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Published: 2011/07/26
by Tom Volk

My Morning Jacket


Far away from the reverb drenched rock of their youth, Circuital, the sixth studio album from My Morning Jackets sees the band coming to terms with their maturity. It is sort of a coming of age album, draped in the 70’s rock idiom to which they owe so much of their sound to. While it’s hardly derivative it’s also hit or miss, an album where they hit a couple of out of the ballpark, 400 footers and then go down in three pitches on the next beat. To be clear My Morning Jacket is a gift to good , old fashioned American rock and roll, one of the few flag bearers left that can operate in that oeuvre without aping their forefathers or worse. They do nothing to damage that status on Circuital but the unevenness of it all leaves you wanting a little more from a band that has given a little more in the past.

“Victory Dance,” the albums opener, is jarring call to arms. Starting with a looping, psychedelic Kentucky fox hunting call, it gives way to the ominous pulse of Bo Koster’s electric piano. It’s an ode to self doubt that modulates into hope “Should I wet the ground with the sweat from my brow and believe my good work.” It builds to a fuzzy crescendo which finds our narrator hopeful of dancing the “Victory dance in the evenings setting sun.”

It’s one of the handful of aforementioned home runs that dot the albums 10 tracks. “Holdin on to Black Metal” is the grand slam, a track that must have been destined for the theme song slot on the next iteration of the James Bond series. Lined with bombastic horns and Jim James’s eerie falsetto it’s so infectious that it makes the nonsensical lyrics seem worthwhile. I have no idea what “getting sustenance from Lucifer’s beach” might ultimately symbolize, nor do I care. It’s a brilliant track. The title track isn’t far behind either, the staccato pulse that gives way to a strident acoustic guitar to frame James’s plaintive howl is smartly executed. It’s illustrative of the fact that, as they have matured in their career, all of the bells, whistles and reverb (oh the reverb) have been stripped away. Finding confidence in their unaltered voices has not damaged the sound one iota.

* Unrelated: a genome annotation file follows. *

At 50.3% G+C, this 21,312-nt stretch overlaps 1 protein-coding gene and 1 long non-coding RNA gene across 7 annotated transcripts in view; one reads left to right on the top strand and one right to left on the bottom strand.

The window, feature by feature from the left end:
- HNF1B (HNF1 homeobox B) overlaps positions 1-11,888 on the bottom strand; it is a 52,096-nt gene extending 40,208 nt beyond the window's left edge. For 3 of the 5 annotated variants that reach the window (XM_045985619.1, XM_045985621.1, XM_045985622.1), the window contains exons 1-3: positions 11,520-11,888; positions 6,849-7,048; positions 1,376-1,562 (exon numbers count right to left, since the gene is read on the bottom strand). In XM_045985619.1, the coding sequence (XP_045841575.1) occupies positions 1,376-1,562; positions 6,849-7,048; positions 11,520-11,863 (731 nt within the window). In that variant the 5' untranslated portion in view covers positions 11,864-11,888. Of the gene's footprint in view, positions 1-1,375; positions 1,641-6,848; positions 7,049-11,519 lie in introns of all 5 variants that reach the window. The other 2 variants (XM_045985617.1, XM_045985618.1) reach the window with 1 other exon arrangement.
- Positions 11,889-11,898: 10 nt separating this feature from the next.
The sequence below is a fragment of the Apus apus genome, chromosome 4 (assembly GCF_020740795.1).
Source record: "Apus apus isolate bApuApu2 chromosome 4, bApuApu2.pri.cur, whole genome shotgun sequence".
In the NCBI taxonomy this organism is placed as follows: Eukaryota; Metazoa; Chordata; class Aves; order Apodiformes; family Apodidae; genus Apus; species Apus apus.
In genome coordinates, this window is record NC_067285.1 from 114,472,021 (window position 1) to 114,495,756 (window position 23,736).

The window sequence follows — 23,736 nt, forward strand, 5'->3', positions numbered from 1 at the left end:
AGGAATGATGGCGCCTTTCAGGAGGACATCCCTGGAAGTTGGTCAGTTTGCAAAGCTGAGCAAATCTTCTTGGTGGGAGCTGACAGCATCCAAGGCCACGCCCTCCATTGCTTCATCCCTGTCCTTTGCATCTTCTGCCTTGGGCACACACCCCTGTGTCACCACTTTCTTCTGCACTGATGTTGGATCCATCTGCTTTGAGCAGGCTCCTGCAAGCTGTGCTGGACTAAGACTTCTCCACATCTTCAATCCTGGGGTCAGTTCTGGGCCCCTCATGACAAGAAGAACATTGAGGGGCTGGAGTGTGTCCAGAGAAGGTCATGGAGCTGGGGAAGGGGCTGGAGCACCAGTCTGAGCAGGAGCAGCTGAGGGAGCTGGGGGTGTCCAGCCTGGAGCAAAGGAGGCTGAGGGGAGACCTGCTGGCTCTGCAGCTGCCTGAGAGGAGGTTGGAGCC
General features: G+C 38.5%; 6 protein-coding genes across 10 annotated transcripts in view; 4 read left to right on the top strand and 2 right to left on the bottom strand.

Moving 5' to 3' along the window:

Neither has their steadfast pursuit of updating the sounds of the 70’s whether it is classic guitar rock, R&B or AM pop. “First Light” is to Strawberry Alarm Clock as “I Feel So Wonderful” is to Dan Fogelberg as “You Wanna Freakout” is to Paul McCartney. All are done in good spirit and not in a ripping off kind of way they are simply a reminder of those strains of the rock and roll tradition. It should be noted though that “I Feel So Wonderful,” a tune which has been floating around MMJ’s universe for a while now is so saccharine that it’s tough to know whether James is being tongue in cheek. Not left to any doubt in that department is the road warrior remembrance of “Outta My System,” a fun ditty sung to the survival of many tours travails.

Special praise is reserved for “Slow Slow Tune” the album’s unsung hero, which warps piercing lead guitar in between the hushed and unadorned vocals of James. It’s a slow motion knockout, the perfect counterpoint for the rave up of “Holdin onto Black Metal.”

Circuital is a wholly worthwhile listen but it lacks the transcendence of the best of MMJ’s work. It’s no crime, if you took baseball as an analogue the band would have an all time great season with its average from the album. Rock isn’t baseball though and the highs and lows of their latest release offer us only that, the good and the bad of MMJ’s maturation laid bare.

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